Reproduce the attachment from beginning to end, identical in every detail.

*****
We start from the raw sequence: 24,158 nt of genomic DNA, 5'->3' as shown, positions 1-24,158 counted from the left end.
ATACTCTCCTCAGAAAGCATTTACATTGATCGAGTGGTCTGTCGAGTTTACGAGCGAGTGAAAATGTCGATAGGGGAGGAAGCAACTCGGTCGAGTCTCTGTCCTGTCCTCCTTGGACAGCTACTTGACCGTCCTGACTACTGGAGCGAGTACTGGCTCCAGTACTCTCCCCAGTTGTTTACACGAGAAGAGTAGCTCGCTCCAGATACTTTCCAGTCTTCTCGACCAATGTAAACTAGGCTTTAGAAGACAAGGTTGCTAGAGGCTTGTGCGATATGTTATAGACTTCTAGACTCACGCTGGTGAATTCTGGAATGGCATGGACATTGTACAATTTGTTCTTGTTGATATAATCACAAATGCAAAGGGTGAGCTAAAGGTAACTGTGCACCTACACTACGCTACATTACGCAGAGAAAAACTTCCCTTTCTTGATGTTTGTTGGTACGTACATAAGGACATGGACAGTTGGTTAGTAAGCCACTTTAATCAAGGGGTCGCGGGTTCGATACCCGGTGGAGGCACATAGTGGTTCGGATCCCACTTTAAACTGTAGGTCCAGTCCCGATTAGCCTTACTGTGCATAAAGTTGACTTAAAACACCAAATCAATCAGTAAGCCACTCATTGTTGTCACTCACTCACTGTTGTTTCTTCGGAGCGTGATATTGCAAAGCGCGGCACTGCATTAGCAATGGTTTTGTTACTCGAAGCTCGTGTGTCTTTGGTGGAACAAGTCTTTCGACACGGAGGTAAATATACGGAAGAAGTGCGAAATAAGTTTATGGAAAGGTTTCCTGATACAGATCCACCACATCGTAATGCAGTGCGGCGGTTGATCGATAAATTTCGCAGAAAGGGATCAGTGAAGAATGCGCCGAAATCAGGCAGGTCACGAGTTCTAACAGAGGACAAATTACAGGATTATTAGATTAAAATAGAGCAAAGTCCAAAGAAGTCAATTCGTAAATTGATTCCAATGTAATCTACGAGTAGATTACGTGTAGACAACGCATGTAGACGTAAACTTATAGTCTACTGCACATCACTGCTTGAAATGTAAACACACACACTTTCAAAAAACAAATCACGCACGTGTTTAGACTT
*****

We start from the raw sequence: 24,158 nt of genomic DNA, 5'->3' as shown, positions 1-24,158 counted from the left end.
ATACTCTCCTCAGAAAGCATTTACATTGATCGAGTGGTCTGTCGAGTTTACGAGCGAGTGAAAATGTCGATAGGGGAGGAAGCAACTCGGTCGAGTCTCTGTCCTGTCCTCCTTGGACAGCTACTTGACCGTCCTGACTACTGGAGCGAGTACTGGCTCCAGTACTCTCCCCAGTTGTTTACACGAGAAGAGTAGCTCGCTCCAGATACTTTCCAGTCTTCTCGACCAATGTAAACTAGGCTTTAGAAGACAAGGTTGCTAGAGGCTTGTGCGATATGTTATAGACTTCTAGACTCACGCTGGTGAATTCTGGAATGGCATGGACATTGTACAATTTGTTCTTGTTGATATAATCACAAATGCAAAGGGTGAGCTAAAGGTAACTGTGCACCTACACTACGCTACATTACGCAGAGAAAAACTTCCCTTTCTTGATGTTTGTTGGTACGTACATAAGGACATGGACAGTTGGTTAGTAAGCCACTTTAATCAAGGGGTCGCGGGTTCGATACCCGGTGGAGGCACATAGTGGTTCGGATCCCACTTTAAACTGTAGGTCCAGTCCCGATTAGCCTTACTGTGCATAAAGTTGACTTAAAACACCAAATCAATCAGTAAGCCACTCATTGTTGTCACTCACTCACTGTTGTTTCTTCGGAGCGTGATATTGCAAAGCGCGGCACTGCATTAGCAATGGTTTTGTTACTCGAAGCTCGTGTGTCTTTGGTGGAACAAGTCTTTCGACACGGAGGTAAATATACGGAAGAAGTGCGAAATAAGTTTATGGAAAGGTTTCCTGATACAGATCCACCACATCGTAATGCAGTGCGGCGGTTGATCGATAAATTTCGCAGAAAGGGATCAGTGAAGAATGCGCCGAAATCAGGCAGGTCACGAGTTCTAACAGAGGACAAATTACAGGATTATTAGATTAAAATAGAGCAAAGTCCAAAGAAGTCAATTCGTAAATTGATTCCAATGTAATCTACGAGTAGATTACGTGTAGACAACGCATGTAGACGTAAACTTATAGTCTACTGCACATCACTGCTTGAAATGTAAACACACACACTTTCAAAAAACAAATCACGCACGTGTTTAGACTT